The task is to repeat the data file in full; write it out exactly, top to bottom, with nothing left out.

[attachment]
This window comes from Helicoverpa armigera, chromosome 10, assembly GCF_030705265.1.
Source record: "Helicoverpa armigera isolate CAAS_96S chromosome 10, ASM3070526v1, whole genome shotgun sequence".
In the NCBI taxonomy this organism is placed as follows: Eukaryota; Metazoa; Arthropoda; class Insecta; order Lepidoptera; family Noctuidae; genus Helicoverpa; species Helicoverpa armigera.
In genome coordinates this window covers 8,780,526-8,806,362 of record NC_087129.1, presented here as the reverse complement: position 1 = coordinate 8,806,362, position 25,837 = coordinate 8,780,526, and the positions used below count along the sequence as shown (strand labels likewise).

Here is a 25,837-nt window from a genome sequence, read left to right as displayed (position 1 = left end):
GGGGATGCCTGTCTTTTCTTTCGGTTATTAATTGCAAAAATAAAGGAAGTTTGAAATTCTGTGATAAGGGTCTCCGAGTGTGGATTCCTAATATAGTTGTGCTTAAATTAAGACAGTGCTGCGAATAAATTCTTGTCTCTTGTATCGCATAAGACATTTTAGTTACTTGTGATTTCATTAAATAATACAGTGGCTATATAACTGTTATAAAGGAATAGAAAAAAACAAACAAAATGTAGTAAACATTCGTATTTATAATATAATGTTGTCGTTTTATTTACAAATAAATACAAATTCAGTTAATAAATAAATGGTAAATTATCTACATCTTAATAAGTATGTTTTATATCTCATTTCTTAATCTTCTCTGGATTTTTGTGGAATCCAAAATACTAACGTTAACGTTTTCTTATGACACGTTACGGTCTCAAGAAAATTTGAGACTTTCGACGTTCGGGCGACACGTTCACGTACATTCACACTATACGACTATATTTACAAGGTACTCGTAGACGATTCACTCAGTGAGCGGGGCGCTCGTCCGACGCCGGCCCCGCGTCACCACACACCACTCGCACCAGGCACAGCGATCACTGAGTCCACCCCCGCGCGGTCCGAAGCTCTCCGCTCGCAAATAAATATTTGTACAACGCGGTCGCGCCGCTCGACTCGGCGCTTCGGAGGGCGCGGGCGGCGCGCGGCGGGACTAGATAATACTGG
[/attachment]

This window comes from Helicoverpa armigera, chromosome 10, assembly GCF_030705265.1.
Source record: "Helicoverpa armigera isolate CAAS_96S chromosome 10, ASM3070526v1, whole genome shotgun sequence".
In the NCBI taxonomy this organism is placed as follows: Eukaryota; Metazoa; Arthropoda; class Insecta; order Lepidoptera; family Noctuidae; genus Helicoverpa; species Helicoverpa armigera.
In genome coordinates this window covers 8,780,526-8,806,362 of record NC_087129.1, presented here as the reverse complement: position 1 = coordinate 8,806,362, position 25,837 = coordinate 8,780,526, and the positions used below count along the sequence as shown (strand labels likewise).

Here is a 25,837-nt window from a genome sequence, read left to right as displayed (position 1 = left end):
GGGGATGCCTGTCTTTTCTTTCGGTTATTAATTGCAAAAATAAAGGAAGTTTGAAATTCTGTGATAAGGGTCTCCGAGTGTGGATTCCTAATATAGTTGTGCTTAAATTAAGACAGTGCTGCGAATAAATTCTTGTCTCTTGTATCGCATAAGACATTTTAGTTACTTGTGATTTCATTAAATAATACAGTGGCTATATAACTGTTATAAAGGAATAGAAAAAAACAAACAAAATGTAGTAAACATTCGTATTTATAATATAATGTTGTCGTTTTATTTACAAATAAATACAAATTCAGTTAATAAATAAATGGTAAATTATCTACATCTTAATAAGTATGTTTTATATCTCATTTCTTAATCTTCTCTGGATTTTTGTGGAATCCAAAATACTAACGTTAACGTTTTCTTATGACACGTTACGGTCTCAAGAAAATTTGAGACTTTCGACGTTCGGGCGACACGTTCACGTACATTCACACTATACGACTATATTTACAAGGTACTCGTAGACGATTCACTCAGTGAGCGGGGCGCTCGTCCGACGCCGGCCCCGCGTCACCACACACCACTCGCACCAGGCACAGCGATCACTGAGTCCACCCCCGCGCGGTCCGAAGCTCTCCGCTCGCAAATAAATATTTGTACAACGCGGTCGCGCCGCTCGACTCGGCGCTTCGGAGGGCGCGGGCGGCGCGCGGCGGGACTAGATAATACTGG